**STOP** Don't Take That Gig! (4 Warning Signs)...



Every once in awhile a guitarist is offered what seems like a totally amazing gig. Too good to be true, this gig has it all, great pay, perks, low hours and huge exposure.

And, sometimes, of course, the gig will be totally legitimate and it's not any kind of scam or a waste of your time. However, more often than not, these "amazing gigs" are nothing but a complete sham...

Not long ago, I received a phone call by an event planner (who I never heard of). Me being the slightly skeptical type - of people like this, I made a quick internet search of his name. The search revealed that this guy was indeed an event planner, and he had done a few of the large events around town. He "seemed" to be the real deal.

The thing that bothered me about the call was that the whole time we were on the phone he just seemed to be blowing smoke (you-know-where) to get me to reduce my fee and to agree to terms I normally might not otherwise be comfortable with.



Another thing, was that he was a fast sell, like a cheesy used car salesman, and he made it hard to resist walking away from him in the moment. But, in the end, there were too many red-flags for me, so I turned him away. And, I'm glad that I turned down the gig. It just didn't feel right.

The moral of this short story is that every musician needs a set of red-flags to be on alert for. If those flags start popping up, you need to get out, before you commit to doing something that will be a serious problem for you down the road.

Below is a set of "Red Flags" you'll want to keep in mind before committing to any gig. Keep in mind, that your gut instinct will always be your best friend with these situations. So, always trust your feelings. If it "feels" bad, it probably is.

#1). They don't like it that you have a rider agreement /contract
When most musicians /bands first start out, those gigs that seem so "important" are like a dream coming true. But, when the booker hears that you have a simple contract that will need signing, they flip out. Or, they avoid the entire topic like the plague.

On the flip-side of this scenario... Musicians will let rider agreements slide, or agree to all kinds of crazy details without anything signed in writing. Or, if the booker says they have a contract and they'll send it out, but it never arrives. (the agreement kept getting “lost” or it was "sent in an email,” - didn't you get it?)... Or, there's a myriad of other excuses, you've got a serious "Red-Flag.".

If it's an important enough gig, it's important enough for the venue to sign a simple rider – remember, it's good for them, and it's good for you.Both sides are protected and the terms are in writing.

This goes double if it's a major event. They want as few complications as possible. If they can't get it together enough to sign the agreement, odds are the show – a much bigger undertaking – is going to be a mess, too. Or worse: If they bristle at the idea, something's very off. Walk away, because you're about to get screwed.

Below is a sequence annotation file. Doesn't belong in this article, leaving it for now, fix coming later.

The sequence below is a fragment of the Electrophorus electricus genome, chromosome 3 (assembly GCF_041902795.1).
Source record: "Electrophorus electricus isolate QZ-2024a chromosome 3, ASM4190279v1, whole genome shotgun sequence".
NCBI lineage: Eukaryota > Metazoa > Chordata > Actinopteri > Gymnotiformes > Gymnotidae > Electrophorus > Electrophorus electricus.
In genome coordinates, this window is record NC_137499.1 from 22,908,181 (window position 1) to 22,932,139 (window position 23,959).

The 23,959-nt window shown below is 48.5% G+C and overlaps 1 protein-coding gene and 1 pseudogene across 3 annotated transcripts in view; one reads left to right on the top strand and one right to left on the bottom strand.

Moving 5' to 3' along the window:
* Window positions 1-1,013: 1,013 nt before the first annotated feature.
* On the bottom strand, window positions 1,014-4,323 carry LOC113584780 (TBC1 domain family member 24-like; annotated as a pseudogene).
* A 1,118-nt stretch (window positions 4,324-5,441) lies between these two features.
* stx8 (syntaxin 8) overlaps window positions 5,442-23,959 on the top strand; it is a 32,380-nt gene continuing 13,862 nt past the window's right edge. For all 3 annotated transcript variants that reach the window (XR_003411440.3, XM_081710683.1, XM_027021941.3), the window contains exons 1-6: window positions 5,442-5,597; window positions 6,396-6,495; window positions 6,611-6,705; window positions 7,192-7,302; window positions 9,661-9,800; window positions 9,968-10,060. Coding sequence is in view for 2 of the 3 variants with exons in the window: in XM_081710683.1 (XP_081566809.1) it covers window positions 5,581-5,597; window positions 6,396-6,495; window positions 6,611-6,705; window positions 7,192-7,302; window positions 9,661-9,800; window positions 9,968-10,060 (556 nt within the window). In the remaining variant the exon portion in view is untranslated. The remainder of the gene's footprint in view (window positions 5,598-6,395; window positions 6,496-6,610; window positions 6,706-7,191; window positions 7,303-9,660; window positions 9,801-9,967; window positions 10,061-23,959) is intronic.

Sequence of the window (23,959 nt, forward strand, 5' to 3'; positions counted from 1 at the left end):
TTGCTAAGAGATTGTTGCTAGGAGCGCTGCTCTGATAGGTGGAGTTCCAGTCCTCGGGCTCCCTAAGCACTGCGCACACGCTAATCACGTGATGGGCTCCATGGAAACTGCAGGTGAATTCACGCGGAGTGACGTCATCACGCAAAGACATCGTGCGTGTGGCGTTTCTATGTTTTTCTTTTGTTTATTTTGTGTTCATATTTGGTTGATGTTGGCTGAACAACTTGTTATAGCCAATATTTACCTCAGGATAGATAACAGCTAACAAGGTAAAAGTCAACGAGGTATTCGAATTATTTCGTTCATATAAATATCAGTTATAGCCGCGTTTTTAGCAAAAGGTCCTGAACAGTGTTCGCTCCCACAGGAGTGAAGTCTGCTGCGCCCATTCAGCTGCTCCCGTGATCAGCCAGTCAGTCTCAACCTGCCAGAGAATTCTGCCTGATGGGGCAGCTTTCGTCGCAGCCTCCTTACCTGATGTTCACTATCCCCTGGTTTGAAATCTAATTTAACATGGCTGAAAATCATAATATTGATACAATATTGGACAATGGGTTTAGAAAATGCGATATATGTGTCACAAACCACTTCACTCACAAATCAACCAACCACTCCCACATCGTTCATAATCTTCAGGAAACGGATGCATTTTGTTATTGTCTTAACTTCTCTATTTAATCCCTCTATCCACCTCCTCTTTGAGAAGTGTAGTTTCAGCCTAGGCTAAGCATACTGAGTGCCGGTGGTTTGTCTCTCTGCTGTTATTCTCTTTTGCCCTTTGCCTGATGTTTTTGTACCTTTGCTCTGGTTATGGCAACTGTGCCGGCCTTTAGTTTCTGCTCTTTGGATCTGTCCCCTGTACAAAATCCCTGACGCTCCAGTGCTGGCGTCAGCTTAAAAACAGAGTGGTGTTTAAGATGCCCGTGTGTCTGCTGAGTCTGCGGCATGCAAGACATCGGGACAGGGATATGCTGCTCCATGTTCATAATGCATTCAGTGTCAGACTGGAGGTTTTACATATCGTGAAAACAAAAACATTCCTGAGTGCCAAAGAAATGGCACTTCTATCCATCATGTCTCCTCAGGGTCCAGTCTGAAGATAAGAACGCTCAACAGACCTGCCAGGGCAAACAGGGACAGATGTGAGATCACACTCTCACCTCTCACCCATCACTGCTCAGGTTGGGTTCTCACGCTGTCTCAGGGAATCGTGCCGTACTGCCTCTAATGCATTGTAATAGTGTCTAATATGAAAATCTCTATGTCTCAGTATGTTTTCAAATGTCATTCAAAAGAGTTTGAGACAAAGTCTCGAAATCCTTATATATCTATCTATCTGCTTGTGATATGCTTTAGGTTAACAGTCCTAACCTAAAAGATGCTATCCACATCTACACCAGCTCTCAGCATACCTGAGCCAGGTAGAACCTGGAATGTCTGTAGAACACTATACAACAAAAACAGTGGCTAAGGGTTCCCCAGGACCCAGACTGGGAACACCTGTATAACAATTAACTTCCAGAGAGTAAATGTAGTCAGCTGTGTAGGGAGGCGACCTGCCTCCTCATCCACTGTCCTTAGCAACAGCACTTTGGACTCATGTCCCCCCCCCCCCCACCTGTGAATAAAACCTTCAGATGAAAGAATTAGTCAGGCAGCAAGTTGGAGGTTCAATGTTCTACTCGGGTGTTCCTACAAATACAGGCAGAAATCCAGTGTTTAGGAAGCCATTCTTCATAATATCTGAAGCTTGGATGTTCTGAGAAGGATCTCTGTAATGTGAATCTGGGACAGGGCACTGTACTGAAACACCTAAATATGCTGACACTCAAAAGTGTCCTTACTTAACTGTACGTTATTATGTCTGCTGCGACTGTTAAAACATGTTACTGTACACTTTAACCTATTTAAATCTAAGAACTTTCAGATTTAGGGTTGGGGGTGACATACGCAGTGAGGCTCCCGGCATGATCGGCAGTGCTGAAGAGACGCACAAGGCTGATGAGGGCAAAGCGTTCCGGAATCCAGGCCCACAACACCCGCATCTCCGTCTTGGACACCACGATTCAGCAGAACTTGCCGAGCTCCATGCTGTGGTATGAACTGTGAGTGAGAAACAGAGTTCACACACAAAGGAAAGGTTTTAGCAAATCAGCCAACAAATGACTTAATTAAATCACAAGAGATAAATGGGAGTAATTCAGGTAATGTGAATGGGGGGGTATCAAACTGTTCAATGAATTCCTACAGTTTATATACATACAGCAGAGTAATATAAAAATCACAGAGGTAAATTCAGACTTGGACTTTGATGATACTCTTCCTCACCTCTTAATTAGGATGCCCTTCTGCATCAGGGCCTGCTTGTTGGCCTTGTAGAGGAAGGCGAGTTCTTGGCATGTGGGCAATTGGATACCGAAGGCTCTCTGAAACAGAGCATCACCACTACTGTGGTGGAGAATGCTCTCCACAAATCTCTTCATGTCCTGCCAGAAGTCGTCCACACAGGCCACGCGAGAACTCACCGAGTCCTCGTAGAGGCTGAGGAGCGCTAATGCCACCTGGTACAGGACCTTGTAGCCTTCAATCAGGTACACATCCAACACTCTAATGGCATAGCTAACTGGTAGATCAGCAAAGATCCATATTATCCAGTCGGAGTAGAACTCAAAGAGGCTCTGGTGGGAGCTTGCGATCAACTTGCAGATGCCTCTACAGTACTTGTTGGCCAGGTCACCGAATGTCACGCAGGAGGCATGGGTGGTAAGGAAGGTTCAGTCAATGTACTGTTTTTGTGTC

#2). The promoter has a bad reputation
If other bands have been ripped off by a booker or event planner, stay away! You won't be any different. You will have problems as well. Guaranteed.

Before booking a gig, do some internet sleuthing, check on Reddit, or ask other bands that have played for that planner, booker, or in that room or have even just dealt with that promoter. If it's bad, they're going to tell you.

Bad venues and rotten promoters can turn over a new leaf, and if they've been on their best behavior recently, you might want to be a little more open. But don't jump in blind, and certainly turn it down if the venue has bad reviews, or if the event planner has a whole page of people hating on Reddit.

#3). The event doesn't fit your style of music
Granted, there can be some overlap between genres, and it's always possible to win over new fans regardless. But if the place is a major hangout for punk rock and you've got a Grateful Dead cover band, you're gonna have a bad time.

Remember, just because the venue booked you doesn't necessarily mean its staff knows what they're doing or that they have actually done their homework on your band. Unless they're paying you exceptionally well, turn it down. Odds are you're either going to have an angry or confused crowd or you'll be playing to nobody.



#4). The room is dead and never draws a crowd
There are a few reasons this could happen. Maybe they don't promote, aren't in an ideal area, or it's summer in a college town. Either way, it may not be the gig for you, especially if you don't have a large fan-base to draw from.

But even if you know you're not going to play to a full house, there are a few reasons to take the gig anyway. Maybe you want a practice show or you're trying to make a name for yourself. In general, however, it's not something to make a habit of.

It's not always easy to figure out if the venue draws a crowd or not, especially if the promoter makes big promises, but this is another case where talking to other bands can help you out.

Better yet, drive by the place on a weekend to see how things look (provided it's not unreasonable to do so). If it's dead, you might be better turning it down. There's nothing more depressing than playing for the sound guy.

In the end, trust your gut. If something feels off, it probably is. If something sounds too good to be true – the promoter promises record deals, heavy radio play, and millions of fans for everyone – you should take it with a grain of salt.

While you might not be in a situation to be picky about every show you play, you should be able to weed out the really bad ones using these pointers as a guide.

___________________________________________________

GET GOOD NOW - JOIN THE MEMBERS AREA


Join Now





0 comments:

Post a Comment